LG Unveils The World's Biggest OLED Screen

Proof that OLED really is now here in force

LG OLED Display
One of the two enormous LG OLED displays at Incheon Airport in South Korea.

So there I was last week walking through the departures hall of South Korea’s Incheon airport minding my own business when suddenly, looming down towards me from the airport’s ceiling, was a sight the like of which I’ve never seen before in 20 years of working in the world of AV. 

One minute I was staring up at the Aurora Borealis looking as beautiful as if I was in Iceland starting at the real deal. The next minute I was watching a firework display that seemed as vivid with its mix of vibrant colors and inky black night skies as if I was back at midnight on January 1st seeing the new year in once more. 

The Whole World in a Screen

Next, I was transported to various cities around the world, all looking larger than life and every bit as beautiful as if I was wandering their streets in real life. The only clue that I was actually staring at a huge screen rather than being transported magically around the globe was the appearance of dozens of ‘seams’ in the picture where 140 - yes, 140 - 55-inch LG OLED TVs had been ‘stitched together’ to create the single colossal screen that had so grabbed my attention.

The resulting image from joining up so many OLED screens comes in at a mind-blowing 13 meters by eight meters, giving you a grand OLED screen area of 104 square meters. Not surprisingly this makes the new LG installation at Incheon by far the biggest OLED screen the world has seen to date. And just to ram the point home, LG has actually installed a separate, equally large OLED display elsewhere in another of Incheon’s many walkways.

Flexible Friends

As if their sheer scale wasn’t impressive enough, LG’s OLED screen installations actually curve down towards you from the roof, proving that as well as having the peerless contrast and colour prowess to deliver the sort of ultra-realistic pictures I described earlier, OLED technology is exceptionally flexible: Light enough to make it possible to hang 140 of them from a ceiling; malleable enough to support almost any sort of screen curvature; and able to deliver pictures from screens that have a bare minimum of visible frame, making it possible to stitch them together as has happened here without the image looking too divided up.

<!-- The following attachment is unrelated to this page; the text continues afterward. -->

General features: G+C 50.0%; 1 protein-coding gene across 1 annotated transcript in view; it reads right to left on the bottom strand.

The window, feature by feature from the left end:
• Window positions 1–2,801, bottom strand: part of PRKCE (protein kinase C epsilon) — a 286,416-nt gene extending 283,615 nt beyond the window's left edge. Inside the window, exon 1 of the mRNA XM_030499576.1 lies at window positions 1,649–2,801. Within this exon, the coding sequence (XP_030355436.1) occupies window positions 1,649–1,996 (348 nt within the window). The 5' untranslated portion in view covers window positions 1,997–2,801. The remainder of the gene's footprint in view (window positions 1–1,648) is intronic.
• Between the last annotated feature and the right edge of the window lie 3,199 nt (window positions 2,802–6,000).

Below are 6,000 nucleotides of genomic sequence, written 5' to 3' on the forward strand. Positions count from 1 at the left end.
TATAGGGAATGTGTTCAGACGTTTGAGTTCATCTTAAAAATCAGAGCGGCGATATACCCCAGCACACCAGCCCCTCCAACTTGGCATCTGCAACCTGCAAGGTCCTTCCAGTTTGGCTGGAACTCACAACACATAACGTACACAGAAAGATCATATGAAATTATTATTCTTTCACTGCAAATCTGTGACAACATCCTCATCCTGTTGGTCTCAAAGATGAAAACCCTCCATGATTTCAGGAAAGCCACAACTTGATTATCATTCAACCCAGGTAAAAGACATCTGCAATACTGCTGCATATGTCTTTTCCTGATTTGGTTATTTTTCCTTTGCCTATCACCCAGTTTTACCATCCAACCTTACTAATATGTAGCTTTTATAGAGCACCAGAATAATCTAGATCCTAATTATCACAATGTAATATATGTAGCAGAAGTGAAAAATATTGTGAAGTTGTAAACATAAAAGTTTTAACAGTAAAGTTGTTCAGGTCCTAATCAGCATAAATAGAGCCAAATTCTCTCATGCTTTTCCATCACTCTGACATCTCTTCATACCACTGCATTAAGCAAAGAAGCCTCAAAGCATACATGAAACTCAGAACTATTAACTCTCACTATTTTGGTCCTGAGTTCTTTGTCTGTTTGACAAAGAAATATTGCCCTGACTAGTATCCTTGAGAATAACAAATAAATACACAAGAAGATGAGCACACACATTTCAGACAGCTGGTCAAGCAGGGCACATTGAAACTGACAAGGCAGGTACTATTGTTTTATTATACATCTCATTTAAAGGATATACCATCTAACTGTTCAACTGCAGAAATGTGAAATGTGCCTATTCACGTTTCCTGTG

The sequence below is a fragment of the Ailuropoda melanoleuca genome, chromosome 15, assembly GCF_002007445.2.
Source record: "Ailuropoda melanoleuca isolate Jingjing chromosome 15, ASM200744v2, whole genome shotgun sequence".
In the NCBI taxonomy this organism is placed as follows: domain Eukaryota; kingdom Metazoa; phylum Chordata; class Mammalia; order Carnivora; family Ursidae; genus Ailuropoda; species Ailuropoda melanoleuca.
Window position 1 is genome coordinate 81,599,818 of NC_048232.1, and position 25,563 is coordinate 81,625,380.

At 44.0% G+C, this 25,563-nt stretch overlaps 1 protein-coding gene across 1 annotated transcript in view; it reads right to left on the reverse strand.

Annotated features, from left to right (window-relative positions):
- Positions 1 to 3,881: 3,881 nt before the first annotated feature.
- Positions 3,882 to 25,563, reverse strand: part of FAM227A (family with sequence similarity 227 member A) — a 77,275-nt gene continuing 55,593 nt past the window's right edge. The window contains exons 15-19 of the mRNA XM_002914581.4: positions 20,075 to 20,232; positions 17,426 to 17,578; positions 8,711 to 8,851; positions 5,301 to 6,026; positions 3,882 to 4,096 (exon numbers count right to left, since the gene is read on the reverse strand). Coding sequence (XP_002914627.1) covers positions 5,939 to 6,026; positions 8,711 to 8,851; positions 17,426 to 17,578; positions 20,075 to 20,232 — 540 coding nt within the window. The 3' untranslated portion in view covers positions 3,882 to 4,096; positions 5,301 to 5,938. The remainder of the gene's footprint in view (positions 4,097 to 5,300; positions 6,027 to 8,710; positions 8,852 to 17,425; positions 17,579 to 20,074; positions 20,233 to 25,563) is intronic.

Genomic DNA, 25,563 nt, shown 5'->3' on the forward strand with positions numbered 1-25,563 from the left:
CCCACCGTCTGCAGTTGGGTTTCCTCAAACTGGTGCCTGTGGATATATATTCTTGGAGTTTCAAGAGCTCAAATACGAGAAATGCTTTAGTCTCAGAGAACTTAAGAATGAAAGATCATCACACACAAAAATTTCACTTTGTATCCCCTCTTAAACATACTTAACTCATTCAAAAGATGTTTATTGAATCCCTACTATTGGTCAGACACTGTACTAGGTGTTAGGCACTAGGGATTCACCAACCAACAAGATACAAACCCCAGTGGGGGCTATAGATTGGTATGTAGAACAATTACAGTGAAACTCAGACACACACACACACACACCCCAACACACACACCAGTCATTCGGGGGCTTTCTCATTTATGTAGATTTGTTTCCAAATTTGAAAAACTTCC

LG’s decision to put together such a monster OLED display makes the point, too, that LG is now finally able to produce OLED screens in sufficient numbers that it can afford to use 280 of them in creating the Incheon exhibits.

Not Just About Breaking Records

LG is doubtless all too happy to lay claim to the ‘biggest OLED display in the world’ record. Yet Ro Se-Yong, LG’s senior vice president and head of business-to-business solutions, says there’s a much more serious point to his company’s OLED ‘showing off’ at Incheon: “While the world’s largest OLED sign is certainly something to be proud of,” he says, “we are more excited about the opportunity to introduce travellers from across the world to the magic of OLED. The benefits of OLED technology can only be viewed, they cannot be described with mere words.”

From what I’ve seen of OLED TVs in more ‘domestic’ situations, I have to say Mr. Se-Yong has a point. The contrast and viewing angle advantages created by the way each pixel in an OLED screen produces its own light and color (versus LCD, where many pixels have to share the light from an external source) really are a sight to behold. 

Check out my review of the LG 55EG9600 and keep an eye out for my upcoming reviews of the LG 65EF9500 (a flat rather than curved OLED TV) and Panasonic 65CZ950 TVs for more details on why OLED is such an exciting new TV technology.